Thursday, January 23, 2014

That's not how biracial works.

One of the things on my to-do list for the past few months has been registering Vivian for Kindergarten. It wasn't urgent, but I wanted to get it done before I forgot. Registering her required finding her immunization records (which were on the computer, I just had to log-in to the site) and coming up with two address verification documents (again, sitting right in my desk, just too lazy to look for them).  I just hadn't gotten around to it, until Monday when I realized that Daniel was sorting through all the bills and organizing them and could get me the two documents. And I also realized that I needed to print out the kids' immunization records anyway, since they were switching to a new pediatrician this week.

Anyway. All that to say that on Monday, I finally was ready to fill out Vivian's registration forms. (I didn't go through this with Ethan, since he has been in the public school system for several years now and was automatically registered for K).  I have a weird love for filling out forms, so I was zipping right along, filling in all the answers. And then I got to this form, which stopped me in my tracks.

I've filled out lots of these forms before.  I know that gathering demographic data is part of the whole experience for a lot of things. I have no problem with that. I will happily answer the question about whether or not my child is Hispanic, and I have no issue with checking boxes to say which race(s) my child is.  I'm happy that there is now an option for more than one answer and that I can indicate that my child is Caucasian and Chinese.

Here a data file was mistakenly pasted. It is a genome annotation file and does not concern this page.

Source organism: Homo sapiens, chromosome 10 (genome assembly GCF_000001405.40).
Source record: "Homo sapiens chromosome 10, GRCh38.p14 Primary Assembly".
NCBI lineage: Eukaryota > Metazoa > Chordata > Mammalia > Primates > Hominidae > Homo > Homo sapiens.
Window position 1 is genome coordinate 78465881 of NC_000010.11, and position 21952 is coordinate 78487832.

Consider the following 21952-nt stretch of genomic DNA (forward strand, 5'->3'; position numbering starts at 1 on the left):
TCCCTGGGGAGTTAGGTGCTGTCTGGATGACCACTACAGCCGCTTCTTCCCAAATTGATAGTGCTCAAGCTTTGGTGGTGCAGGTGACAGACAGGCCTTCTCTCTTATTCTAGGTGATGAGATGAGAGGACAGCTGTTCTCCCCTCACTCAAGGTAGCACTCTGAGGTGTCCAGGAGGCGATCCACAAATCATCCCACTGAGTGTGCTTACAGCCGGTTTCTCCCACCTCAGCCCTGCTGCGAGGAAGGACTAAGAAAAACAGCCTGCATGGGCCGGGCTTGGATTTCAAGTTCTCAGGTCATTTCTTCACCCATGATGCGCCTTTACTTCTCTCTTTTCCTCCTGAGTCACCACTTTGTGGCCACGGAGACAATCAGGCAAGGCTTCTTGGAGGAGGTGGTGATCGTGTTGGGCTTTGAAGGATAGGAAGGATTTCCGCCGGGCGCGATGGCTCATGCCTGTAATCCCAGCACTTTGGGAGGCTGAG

But do you see the sub-question under "What race(s) do you consider your child?" The one that says "Check all that apply." (fine) and then "Please circle your primary choice."

Excuse me? My primary choice?  I was unaware that I could just pretend that half of my child's ethnic background doesn't exist.  And why do I need to make such a choice? If I consider my child to be primarily Chinese, does she need to be educated differently than if I consider her to be primarily white?

Truth of the matter is that when my kids get older, they very well might identify more with one race than another.  Right now Vivian looks much more Chinese than her brother does. With his glasses on, he's barely identifiable as biracial. Maybe Ethan will grow up and want to embrace his Asian side and identify with that. That's fine. We're trying to raise the kids to appreciate both parts of their heritage and teach them as much about both sides of the family as possible. When they grow up they can identify themselves as being from the Purple Heffalump race for all I care. BUT I AM NOT CIRCLING MY PRIMARY CHOICE on a form for my 4-year-old. 

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